Do you align books at the front edge of your shelves? Or way back from the edge? Or an inch back? Why? Or do you stack your books, instead?The Book on the Bookshelf ~ by Henry Petroski (1999, history) is about the shelves where we put our books. I'll start with a couple of quotes from the book:
"The recessed alignment of books on my bookshelves also gives me a narrow shelf space before the books where I can keep mementos like pencils and letter openers. It all seemed sensible to me until one day a writer visiting my office expressed surprise at my arrangement and remarked that he always pulled his books forward to the edge of the bookshelves and thought that was the proper way to display them. I did not have a definitive answer for him at the time, and I still do not, but I have learned that the literary critic Alfred Kazin kept his books well back from the edge of the shelf, giving him room to display photos of his grandchildren and to lay down books being read. Like so many questions of design and the human adaptation to and interface with technology, there are arguments that can be presented in support of either option. I was, however, pleased to have the visitor question my book arrangement, for it assured me that I was not alone in thinking about bookcases and how to use them" (p. 12).Another question: Do any of you shelve your books with the spine toward the back of the bookshelf? Why? When I owned a bookstore, I was surprised at the number of people who inserted books "backwards" after browsing, so I'm really curious.
"For centuries, the spine was shelved inward..." (p. 22).
For the record, I shelve my books with the spine out and usually slightly back from the edge. In my bedroom, however, the top shelf of one bookcase has all the books pushed to the back. Why? Because that's where I empty my pockets each night -- I usually wear jeans and have pens, paper, and cell phone in my pockets, ever handy for making notes or inquiries.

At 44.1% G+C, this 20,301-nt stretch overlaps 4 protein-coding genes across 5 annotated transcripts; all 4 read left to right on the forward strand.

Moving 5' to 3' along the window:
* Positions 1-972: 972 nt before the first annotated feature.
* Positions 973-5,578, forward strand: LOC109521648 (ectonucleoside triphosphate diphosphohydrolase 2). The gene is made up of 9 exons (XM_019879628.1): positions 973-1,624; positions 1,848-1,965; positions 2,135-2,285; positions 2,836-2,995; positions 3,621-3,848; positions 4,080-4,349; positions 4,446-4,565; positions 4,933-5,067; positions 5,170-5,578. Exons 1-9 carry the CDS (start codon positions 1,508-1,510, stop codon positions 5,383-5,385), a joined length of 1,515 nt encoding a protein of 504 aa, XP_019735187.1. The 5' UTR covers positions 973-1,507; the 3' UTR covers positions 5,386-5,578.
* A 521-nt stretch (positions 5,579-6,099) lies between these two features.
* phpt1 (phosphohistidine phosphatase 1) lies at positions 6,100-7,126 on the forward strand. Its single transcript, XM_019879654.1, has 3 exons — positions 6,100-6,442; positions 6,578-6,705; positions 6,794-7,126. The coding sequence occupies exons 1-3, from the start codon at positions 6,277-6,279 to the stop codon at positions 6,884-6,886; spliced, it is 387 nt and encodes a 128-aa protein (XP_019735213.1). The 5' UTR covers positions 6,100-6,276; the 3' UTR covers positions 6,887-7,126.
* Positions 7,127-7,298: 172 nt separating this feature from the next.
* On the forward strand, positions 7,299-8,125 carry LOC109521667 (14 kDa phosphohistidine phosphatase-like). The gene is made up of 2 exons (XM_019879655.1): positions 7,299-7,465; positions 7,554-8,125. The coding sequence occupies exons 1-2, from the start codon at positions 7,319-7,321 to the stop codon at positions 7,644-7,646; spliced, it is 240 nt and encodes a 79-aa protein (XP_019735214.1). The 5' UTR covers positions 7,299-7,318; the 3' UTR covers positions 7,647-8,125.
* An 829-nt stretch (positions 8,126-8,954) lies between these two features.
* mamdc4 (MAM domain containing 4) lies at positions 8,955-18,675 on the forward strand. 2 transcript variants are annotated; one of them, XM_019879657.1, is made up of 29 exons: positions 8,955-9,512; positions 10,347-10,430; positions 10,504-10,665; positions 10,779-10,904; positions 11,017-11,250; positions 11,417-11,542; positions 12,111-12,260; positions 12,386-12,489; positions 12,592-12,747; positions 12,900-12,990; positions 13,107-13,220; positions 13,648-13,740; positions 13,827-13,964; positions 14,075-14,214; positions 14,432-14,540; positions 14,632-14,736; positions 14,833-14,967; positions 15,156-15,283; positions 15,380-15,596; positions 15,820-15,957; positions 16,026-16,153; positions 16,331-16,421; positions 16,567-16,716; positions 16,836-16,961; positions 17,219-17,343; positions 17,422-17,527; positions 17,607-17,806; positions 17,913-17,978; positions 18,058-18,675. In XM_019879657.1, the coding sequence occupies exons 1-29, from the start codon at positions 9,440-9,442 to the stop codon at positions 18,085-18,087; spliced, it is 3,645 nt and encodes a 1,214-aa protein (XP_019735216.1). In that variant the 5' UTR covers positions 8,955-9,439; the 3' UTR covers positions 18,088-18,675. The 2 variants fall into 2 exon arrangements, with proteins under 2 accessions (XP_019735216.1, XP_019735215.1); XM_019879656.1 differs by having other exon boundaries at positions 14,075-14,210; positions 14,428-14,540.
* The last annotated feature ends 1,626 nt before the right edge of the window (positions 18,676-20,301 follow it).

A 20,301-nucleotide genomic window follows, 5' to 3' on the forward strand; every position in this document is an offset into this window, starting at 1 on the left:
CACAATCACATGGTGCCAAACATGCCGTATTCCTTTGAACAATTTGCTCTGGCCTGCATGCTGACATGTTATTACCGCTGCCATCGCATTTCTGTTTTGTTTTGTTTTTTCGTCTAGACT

What did I like about this book?
The author gives us a history of books, back to when they were scrolls, and the storage problems along the way. Scrolls were rolled up, so shelves like mine wouldn't work very well. Imagine, instead, storage racks similar to wine racks. But how would you ever find the one scroll you wanted? The earliest books didn't have titles on the spines, leaving readers with the same problem of finding what was wanted. I was happy to have the illustrations for what the author was talking about. But most of all I liked finding things I just had to write down:
"Is an empty bookshelf an oxymoron?" (p. 22).Note to myself after the last quote: I was born at the right time!
"The more things change, the more they remain insane" (p. 222).
"When I travel, I find myself drawn into bookstores and to books I wonder if I will ever see again. Many of these volumes must be bought, of course, lest the opportunity to possess them be lost, and I have lugged inordinate numbers of titles through airports and squeezed overstuffed bags into undersized overhead bins (ill-formed bookshelves of a sort?)" (p. 230).
"It is a spectator sport to look at someone else's books, if not an act of voyeurism or armchair psychology" (p. 6).
"The use of electric lights in bookstacks became firmly established in the early part of the twentieth century" (p. 181).
How do I rate this book?
I give it 8 out of 10 because most of it was fun to read, but some parts were dry and tended to drag.